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Like many of his contemporaries, William McGregor Paxton studied at the Académie Julian in Paris. After returning to Boston, he applied his new skills to the depiction of the American middle class, producing portraits and idyllic domestic scenes. Paxton taught at the Boston Museum of Fine Arts School from 1906 to 1913. He was a co-founder of The Guild of Boston Artists and is associated with the Boston School.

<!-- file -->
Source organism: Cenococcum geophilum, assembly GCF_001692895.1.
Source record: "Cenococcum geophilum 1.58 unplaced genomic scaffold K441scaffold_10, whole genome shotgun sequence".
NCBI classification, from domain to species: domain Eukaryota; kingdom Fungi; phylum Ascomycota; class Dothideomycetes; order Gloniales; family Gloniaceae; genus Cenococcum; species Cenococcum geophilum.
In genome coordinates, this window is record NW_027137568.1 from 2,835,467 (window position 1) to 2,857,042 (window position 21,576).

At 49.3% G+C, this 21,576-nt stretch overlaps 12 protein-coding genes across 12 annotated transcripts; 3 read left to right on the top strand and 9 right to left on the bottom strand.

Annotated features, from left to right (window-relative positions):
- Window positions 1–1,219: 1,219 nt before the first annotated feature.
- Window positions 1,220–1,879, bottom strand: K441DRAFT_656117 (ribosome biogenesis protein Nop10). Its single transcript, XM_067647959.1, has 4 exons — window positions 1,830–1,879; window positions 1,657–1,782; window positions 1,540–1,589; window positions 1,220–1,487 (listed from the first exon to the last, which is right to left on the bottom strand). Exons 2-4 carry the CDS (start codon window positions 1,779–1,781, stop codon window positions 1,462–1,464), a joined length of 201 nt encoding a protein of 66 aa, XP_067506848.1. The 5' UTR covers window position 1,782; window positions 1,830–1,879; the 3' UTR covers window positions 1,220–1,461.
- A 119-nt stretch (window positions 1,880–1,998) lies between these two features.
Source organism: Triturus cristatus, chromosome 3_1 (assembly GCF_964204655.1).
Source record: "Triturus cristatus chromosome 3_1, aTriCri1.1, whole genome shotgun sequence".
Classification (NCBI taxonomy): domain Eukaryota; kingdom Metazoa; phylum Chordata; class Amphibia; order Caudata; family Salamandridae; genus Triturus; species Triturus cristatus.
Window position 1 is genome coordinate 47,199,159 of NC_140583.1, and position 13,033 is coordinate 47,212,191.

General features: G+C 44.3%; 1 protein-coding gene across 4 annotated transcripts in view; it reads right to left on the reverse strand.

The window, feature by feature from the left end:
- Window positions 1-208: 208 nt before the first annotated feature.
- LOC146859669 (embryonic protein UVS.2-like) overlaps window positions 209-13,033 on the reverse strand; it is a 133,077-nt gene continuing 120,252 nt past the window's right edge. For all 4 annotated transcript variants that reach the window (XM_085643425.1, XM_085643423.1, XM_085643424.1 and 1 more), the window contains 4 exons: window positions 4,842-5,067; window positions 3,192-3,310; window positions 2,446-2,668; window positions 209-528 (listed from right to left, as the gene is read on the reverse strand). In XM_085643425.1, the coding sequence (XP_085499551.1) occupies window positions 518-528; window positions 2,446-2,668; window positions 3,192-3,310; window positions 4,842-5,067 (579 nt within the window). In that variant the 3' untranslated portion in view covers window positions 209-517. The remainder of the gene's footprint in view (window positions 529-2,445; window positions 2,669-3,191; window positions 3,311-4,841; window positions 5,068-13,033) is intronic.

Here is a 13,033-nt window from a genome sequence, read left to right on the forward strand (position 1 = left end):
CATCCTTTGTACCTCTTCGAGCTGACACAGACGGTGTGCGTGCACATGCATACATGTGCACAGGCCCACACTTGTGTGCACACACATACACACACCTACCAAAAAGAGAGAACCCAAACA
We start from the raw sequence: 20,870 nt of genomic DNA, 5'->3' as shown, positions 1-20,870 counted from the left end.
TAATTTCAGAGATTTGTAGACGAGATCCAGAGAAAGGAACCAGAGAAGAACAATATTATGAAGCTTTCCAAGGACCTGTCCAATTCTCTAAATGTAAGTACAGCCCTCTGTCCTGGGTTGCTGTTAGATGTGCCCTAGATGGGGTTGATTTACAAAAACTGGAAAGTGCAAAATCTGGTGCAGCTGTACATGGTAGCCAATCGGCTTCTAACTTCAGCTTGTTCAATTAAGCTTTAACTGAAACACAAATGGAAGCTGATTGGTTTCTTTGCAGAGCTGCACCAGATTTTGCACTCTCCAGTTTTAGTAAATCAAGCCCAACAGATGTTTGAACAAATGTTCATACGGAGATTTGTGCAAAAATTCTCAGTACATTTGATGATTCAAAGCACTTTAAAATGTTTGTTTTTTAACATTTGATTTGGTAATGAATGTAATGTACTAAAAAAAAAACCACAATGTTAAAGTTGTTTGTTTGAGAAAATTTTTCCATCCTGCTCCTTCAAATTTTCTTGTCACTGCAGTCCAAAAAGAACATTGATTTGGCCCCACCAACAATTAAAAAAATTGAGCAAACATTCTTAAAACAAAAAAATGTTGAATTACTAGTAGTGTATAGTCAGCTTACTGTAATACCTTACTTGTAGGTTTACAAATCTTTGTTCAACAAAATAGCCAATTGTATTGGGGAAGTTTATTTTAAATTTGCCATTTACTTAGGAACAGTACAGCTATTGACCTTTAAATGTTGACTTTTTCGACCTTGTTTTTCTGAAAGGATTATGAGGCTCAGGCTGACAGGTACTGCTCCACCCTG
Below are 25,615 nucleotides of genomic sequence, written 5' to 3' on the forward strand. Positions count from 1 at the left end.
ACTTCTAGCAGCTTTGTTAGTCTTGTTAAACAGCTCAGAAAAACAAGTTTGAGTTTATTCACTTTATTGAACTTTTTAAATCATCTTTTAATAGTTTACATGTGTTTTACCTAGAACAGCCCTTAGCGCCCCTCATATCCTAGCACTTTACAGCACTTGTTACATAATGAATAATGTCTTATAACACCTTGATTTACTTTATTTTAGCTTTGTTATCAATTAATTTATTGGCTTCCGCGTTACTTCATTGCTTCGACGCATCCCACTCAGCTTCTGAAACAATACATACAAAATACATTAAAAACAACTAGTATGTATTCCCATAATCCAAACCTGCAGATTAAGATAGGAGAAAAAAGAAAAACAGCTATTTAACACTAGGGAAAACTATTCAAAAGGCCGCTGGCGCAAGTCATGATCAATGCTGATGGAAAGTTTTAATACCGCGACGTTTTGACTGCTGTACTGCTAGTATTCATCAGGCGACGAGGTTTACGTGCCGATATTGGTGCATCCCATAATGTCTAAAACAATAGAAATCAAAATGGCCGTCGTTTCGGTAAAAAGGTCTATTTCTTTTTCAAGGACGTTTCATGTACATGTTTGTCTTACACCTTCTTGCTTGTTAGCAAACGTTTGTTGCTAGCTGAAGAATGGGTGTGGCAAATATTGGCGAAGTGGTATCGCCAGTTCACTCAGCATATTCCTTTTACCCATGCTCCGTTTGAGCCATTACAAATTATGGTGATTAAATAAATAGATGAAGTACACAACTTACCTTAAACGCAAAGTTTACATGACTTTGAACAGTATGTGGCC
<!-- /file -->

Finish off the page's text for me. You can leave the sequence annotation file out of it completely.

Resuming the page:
Paxton was well known for the attention he gave to the effects of light and detail in flesh and fabric. His works often present idealized views of women, such as this portrait of his wife Elizabeth.
While in France, William Paxton studied with the celebrated French artist, Jean-Léon Gérôme (1824–1904). Like several of Boston colleagues, Paxton was also inspired by the seventeenth-century Dutch painter Johannes Vermeer (1632–1675).